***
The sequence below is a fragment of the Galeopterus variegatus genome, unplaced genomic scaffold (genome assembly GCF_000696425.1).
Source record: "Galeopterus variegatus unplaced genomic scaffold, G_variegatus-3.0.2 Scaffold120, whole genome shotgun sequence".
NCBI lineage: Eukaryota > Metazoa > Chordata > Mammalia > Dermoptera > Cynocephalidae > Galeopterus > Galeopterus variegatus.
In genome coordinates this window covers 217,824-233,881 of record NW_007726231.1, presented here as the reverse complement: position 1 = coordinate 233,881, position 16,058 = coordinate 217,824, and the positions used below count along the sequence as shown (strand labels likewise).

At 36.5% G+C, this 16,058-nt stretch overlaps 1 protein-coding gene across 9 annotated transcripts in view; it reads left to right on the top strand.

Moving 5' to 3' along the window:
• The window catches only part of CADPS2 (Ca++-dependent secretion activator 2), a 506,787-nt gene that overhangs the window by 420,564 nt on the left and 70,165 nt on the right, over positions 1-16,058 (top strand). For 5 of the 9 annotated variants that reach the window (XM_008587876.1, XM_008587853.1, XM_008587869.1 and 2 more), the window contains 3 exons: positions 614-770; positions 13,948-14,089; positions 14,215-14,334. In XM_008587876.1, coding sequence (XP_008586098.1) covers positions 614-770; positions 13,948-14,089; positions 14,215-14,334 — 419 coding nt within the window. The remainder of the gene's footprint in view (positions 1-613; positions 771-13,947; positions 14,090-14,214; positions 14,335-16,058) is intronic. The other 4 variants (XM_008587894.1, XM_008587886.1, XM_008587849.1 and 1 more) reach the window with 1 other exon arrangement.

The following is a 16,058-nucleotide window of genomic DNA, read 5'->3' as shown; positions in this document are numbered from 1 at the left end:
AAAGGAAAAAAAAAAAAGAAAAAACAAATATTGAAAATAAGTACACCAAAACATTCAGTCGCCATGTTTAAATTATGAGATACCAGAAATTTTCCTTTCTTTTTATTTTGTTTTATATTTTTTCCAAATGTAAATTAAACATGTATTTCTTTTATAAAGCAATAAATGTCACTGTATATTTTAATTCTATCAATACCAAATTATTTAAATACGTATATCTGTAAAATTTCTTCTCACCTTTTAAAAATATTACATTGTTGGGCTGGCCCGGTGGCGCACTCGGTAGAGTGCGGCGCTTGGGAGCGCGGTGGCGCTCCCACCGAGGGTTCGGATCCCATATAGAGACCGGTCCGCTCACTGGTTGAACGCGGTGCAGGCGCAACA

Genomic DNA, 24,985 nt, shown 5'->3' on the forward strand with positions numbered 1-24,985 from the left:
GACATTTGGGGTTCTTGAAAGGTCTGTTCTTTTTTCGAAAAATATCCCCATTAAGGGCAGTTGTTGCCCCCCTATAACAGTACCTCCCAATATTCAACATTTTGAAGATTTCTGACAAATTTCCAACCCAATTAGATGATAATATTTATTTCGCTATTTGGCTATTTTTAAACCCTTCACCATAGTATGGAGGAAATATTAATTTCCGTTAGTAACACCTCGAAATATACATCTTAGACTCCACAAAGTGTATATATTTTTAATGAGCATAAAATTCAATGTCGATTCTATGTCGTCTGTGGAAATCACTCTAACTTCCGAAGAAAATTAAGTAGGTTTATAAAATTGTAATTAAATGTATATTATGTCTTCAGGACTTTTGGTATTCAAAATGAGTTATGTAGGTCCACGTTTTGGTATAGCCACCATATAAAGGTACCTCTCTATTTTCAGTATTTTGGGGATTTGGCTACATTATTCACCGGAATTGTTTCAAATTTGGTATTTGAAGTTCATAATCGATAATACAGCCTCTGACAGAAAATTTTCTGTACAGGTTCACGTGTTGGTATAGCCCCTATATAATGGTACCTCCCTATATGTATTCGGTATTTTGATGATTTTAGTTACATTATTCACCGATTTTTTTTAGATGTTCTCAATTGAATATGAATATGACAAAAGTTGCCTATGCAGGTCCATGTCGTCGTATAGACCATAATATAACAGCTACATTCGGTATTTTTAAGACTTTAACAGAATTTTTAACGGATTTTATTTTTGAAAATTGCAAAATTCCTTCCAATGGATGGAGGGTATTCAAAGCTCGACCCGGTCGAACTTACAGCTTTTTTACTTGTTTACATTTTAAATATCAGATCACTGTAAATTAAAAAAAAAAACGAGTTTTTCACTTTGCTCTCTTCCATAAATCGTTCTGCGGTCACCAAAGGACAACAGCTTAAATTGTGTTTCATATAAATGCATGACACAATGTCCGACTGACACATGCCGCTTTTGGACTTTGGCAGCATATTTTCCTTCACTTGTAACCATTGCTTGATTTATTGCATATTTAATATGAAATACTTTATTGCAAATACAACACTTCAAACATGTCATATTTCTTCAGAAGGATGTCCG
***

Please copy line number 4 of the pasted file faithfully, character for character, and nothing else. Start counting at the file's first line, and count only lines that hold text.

In genome coordinates this window covers 217,824-233,881 of record NW_007726231.1, presented here as the reverse complement: position 1 = coordinate 233,881, position 16,058 = coordinate 217,824, and the positions used below count along the sequence as shown (strand labels likewise).